Search and Destroy: WPI Students Build a Robotic System to Find and Safely Detonate Landmines
Students at Worcester Polytechnic Institute (WPI) are developing an autonomous rover and payload-deploying drone that work together to search for and detonate landmines, a multi-year effort to provide a safer and more cost-effective way to remove a deadly threat to people around the world.
Each year, landmines planted during wartime across fields and backyards and around critical water sources kill or maim an estimated 15,000 to 20,000 people worldwide—one in five of them children—according to UNICEF. Local citizens, unable to afford massive mine detonating machines, use ineffective and dangerous methods to detect the landmines, from slowly poking the ground around them with long sticks to training large, leashed rats to sniff out explosives.
“Landmines are a huge issue worldwide,” said Craig Putnam, senior instructor of computer science at WPI. “They are laid during wars, but long after those conflicts end, the mines continue to kill and injure people. Mines can stay active, and deadly, for up to five decades, so finding and clearing them is critical.”
Under Putnam’s guidance, a series of student teams working over the past three years have developed the dual-function robotics system: the autonomous rover to detect and and mark the mines and the drone that can drop payloads onto the mines to safely detonate them. A new MQP team has taken up the project again this fall.
Anti-personnel landmines, which are designed to be set off by the weight of a simple footstep, cause traumatic injuries, often destroying one or more limbs and causing burns, blindness, or other lifelong injuries, according to the International Campaign to Ban Landmines.
The militaries of large governments, such as those of the United States, have large, reinforced tanks or bulldozers with large drums and chains that can destroy landmines, but they generally are too expensive for smaller communities to purchase. Researchers around the world are working on new methods of detection, but the challenge is making the technology work outside the lab while also making it affordable for small communities.
This robotics system being developed at WPI, according to Putnam, could be an effective but more affordable option for land owners, towns, and villages.
The heavy lift DJI drone was the first of the two robots to be developed and is expected to be further refined this academic year. Three years ago, students first tested various mechanisms for carrying and releasing small sand bags, the explosive-detonating payload, and conducted experiments to determine the optimal height from which to drop the sandbags. They also had to determine the optimal speed to ensure that the drone can fly away fast enough to avoid damage from shrapnel. Using simulated landmines with sensors and microprocessors, they also measured the forces exerted by the sandbags to determine the lightest effective payload weight.
The next two student teams worked on the rover: a Clearpath Husky A100 rover body with an inexpensive metal detector anchored to a bar that is, in turn, attached to a moveable arm in front of the rover. As the rover slowly moves forward, the metal detector, which can sense as little as a gram of metal two to three inches below the ground, slides back and forth across the extended bar. If metal is detected, the rover’s arm swivels, bringing a spray can into position. The rover then paints a square around the suspected mine and sends its GPS coordinates to the drone. When the rover has finished searching the entire area, the drone, using the coordinates and a camera to spot the painted squares, flies in and drops its payloads.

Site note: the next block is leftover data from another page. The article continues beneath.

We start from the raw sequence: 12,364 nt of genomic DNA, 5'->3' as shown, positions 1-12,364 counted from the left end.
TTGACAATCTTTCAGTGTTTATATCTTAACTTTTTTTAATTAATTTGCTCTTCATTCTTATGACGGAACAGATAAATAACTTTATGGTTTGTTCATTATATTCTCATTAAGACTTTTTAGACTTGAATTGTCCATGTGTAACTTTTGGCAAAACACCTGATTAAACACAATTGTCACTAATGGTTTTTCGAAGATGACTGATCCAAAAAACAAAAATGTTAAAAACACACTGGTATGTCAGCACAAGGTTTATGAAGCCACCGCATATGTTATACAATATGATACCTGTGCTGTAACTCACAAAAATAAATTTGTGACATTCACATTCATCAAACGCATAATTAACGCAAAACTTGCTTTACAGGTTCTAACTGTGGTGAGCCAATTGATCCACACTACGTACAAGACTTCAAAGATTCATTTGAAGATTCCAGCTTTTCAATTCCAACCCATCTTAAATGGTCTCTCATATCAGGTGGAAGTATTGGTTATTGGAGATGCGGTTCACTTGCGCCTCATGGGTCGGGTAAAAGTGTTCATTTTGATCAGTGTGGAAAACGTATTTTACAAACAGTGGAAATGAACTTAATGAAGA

Students developed a system using Google Maps that lets the user set up a search area and communicate its GPS coordinates to the rover. They also developed navigation algorithms that the rover uses to autonomously establish a plan to search the area by breaking it up into small grids and then autonomously navigating to each one.
The student researchers also replaced metal parts that were disrupting the rover’s metal detection coil with 3D-printed plastic replacement parts. Putnam said next year’s team will refine both the drone and the rover and, hopefully, create a fully operational system by the end of the academic year.
The multi-year project is being carried out as a Major Qualifying Project (MQP), a graduation requirement for every WPI student. MQPs are team-based design or research projects in a student’s field of study that provide professional-level experience working on real problems and technologies. Some MQPs span more than one year and are developed by a series of student teams, under the guidance of a faculty advisor.
“I’d wanted to do something that has a big global impact,” said Nicholas Lanotte ’19, a team member who majored in robotics engineering and electrical and computer engineering. “It’s a great feeling to have an impact on peoples’ lives directly … I learned a lot more than electrical engineering.” Lanotte now is a graduate student at WPI.
Students on this year’s MQP team include seniors Karl Ehlers, robotics engineering; Benen ElShakhs, mechanical engineering; Eleanor Foltan, robotics engineering; Jessica McKenna, robotics engineering; Joseph Niski, robotics engineering; Adam Santos, robotics engineering; Matthew Schmitt, robotics engineering; and Andrew VanOsten, robotics engineering.
About Worcester Polytechnic Institute
Worcester Polytechnic Institute, a purpose-driven community of educators and researchers, has been the global leader in project-based learning for 50 years. An impact maker for higher education and the world, WPI prepares confident, competent problem solvers with a project-based curriculum that immerses students in authentic, real-world experiences.
By: Sharon Gaudin